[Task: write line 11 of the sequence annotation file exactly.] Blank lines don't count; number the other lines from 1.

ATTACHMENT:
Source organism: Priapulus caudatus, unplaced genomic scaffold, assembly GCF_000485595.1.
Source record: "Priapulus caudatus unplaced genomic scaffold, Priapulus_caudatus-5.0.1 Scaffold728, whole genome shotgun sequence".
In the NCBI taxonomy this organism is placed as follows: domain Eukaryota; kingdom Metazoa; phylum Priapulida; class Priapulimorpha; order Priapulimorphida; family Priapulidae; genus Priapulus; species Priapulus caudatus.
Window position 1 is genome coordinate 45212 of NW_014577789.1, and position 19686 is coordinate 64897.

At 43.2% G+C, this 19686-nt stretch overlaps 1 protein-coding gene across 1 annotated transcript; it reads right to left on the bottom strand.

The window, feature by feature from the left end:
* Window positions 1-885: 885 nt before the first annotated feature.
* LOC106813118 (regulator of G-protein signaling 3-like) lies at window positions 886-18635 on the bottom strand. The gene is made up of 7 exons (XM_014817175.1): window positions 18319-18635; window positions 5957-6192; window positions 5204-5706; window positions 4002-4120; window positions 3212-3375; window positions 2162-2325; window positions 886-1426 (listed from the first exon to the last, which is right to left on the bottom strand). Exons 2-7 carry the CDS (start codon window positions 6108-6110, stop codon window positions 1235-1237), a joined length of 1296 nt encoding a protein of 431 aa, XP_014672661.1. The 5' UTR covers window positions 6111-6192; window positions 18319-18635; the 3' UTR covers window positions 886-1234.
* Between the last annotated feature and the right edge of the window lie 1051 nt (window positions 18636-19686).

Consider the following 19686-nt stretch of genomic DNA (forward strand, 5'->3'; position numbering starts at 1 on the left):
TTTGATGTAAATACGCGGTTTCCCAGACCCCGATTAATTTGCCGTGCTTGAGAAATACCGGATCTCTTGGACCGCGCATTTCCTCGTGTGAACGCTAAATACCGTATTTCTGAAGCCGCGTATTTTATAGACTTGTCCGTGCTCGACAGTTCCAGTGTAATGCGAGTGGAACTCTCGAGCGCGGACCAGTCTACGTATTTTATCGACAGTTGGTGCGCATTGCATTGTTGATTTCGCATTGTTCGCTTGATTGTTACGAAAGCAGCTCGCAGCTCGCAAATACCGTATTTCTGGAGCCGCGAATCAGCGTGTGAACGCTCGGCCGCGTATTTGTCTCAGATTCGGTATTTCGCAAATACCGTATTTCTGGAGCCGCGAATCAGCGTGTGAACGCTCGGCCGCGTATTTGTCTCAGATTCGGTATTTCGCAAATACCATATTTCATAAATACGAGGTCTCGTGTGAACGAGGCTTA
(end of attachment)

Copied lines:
TTTGATGTAAATACGCGGTTTCCCAGACCCCGATTAATTTGCCGTGCTTGAGAAATACCGGATCTCTTGGACCGCGCATTTCCTCGTGTGAACGCTAAATACCGTATTTCTGAAGCCGCGTATTTTATAGACTTGTCCGTGCTCGACAGTTCCAGTGTAATGCGAGTGGAACTCTCGAGCGCGGACCAGTCTACGTATTTTATCGACAGTTGGTGCGCATTGCATTGTTGATTTCGCATTGTTCGCTTGATTGTTACGAAAGCAGCTCGCAGCTCGCAAATACCGTATTTCTGGAGCCGCGAATCAGCGTGTGAACGCTCGGCCGCGTATTTGTCTCAGATTCGGTATTTCGCAAATACCGTATTTCTGGAGCCGCGAATCAGCGTGTGAACGCTCGGCCGCGTATTTGTCTCAGATTCGGTATTTCGCAAATACCATATTTCATAAATACGAGGTCTCGTGTGAACGAGGCTTA